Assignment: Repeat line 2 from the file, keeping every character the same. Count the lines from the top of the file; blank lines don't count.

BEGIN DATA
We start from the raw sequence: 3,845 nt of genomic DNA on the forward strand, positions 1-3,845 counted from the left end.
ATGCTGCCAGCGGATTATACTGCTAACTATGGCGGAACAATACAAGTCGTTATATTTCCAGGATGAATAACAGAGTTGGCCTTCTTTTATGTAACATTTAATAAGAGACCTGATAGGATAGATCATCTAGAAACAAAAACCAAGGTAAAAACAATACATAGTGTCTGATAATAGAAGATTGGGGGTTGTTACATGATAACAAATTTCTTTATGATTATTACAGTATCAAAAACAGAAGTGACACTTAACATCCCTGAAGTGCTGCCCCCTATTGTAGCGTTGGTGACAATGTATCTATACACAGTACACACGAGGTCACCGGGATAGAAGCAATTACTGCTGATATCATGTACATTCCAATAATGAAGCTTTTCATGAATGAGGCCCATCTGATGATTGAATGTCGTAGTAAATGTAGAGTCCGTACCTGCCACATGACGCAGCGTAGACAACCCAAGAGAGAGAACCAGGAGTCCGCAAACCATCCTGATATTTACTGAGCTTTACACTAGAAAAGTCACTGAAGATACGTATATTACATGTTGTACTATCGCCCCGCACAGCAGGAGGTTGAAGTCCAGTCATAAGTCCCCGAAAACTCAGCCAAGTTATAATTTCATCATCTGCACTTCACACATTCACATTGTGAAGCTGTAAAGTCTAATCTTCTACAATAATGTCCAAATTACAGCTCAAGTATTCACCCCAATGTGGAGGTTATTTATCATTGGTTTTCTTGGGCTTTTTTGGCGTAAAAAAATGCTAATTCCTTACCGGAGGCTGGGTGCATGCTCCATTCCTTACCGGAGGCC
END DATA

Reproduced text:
ATGCTGCCAGCGGATTATACTGCTAACTATGGCGGAACAATACAAGTCGTTATATTTCCAGGATGAATAACAGAGTTGGCCTTCTTTTATGTAACATTTAATAAGAGACCTGATAGGATAGATCATCTAGAAACAAAAACCAAGGTAAAAACAATACATAGTGTCTGATAATAGAAGATTGGGGGTTGTTACATGATAACAAATTTCTTTATGATTATTACAGTATCAAAAACAGAAGTGACACTTAACATCCCTGAAGTGCTGCCCCCTATTGTAGCGTTGGTGACAATGTATCTATACACAGTACACACGAGGTCACCGGGATAGAAGCAATTACTGCTGATATCATGTACATTCCAATAATGAAGCTTTTCATGAATGAGGCCCATCTGATGATTGAATGTCGTAGTAAATGTAGAGTCCGTACCTGCCACATGACGCAGCGTAGACAACCCAAGAGAGAGAACCAGGAGTCCGCAAACCATCCTGATATTTACTGAGCTTTACACTAGAAAAGTCACTGAAGATACGTATATTACATGTTGTACTATCGCCCCGCACAGCAGGAGGTTGAAGTCCAGTCATAAGTCCCCGAAAACTCAGCCAAGTTATAATTTCATCATCTGCACTTCACACATTCACATTGTGAAGCTGTAAAGTCTAATCTTCTACAATAATGTCCAAATTACAGCTCAAGTATTCACCCCAATGTGGAGGTTATTTATCATTGGTTTTCTTGGGCTTTTTTGGCGTAAAAAAATGCTAATTCCTTACCGGAGGCTGGGTGCATGCTCCATTCCTTACCGGAGGCC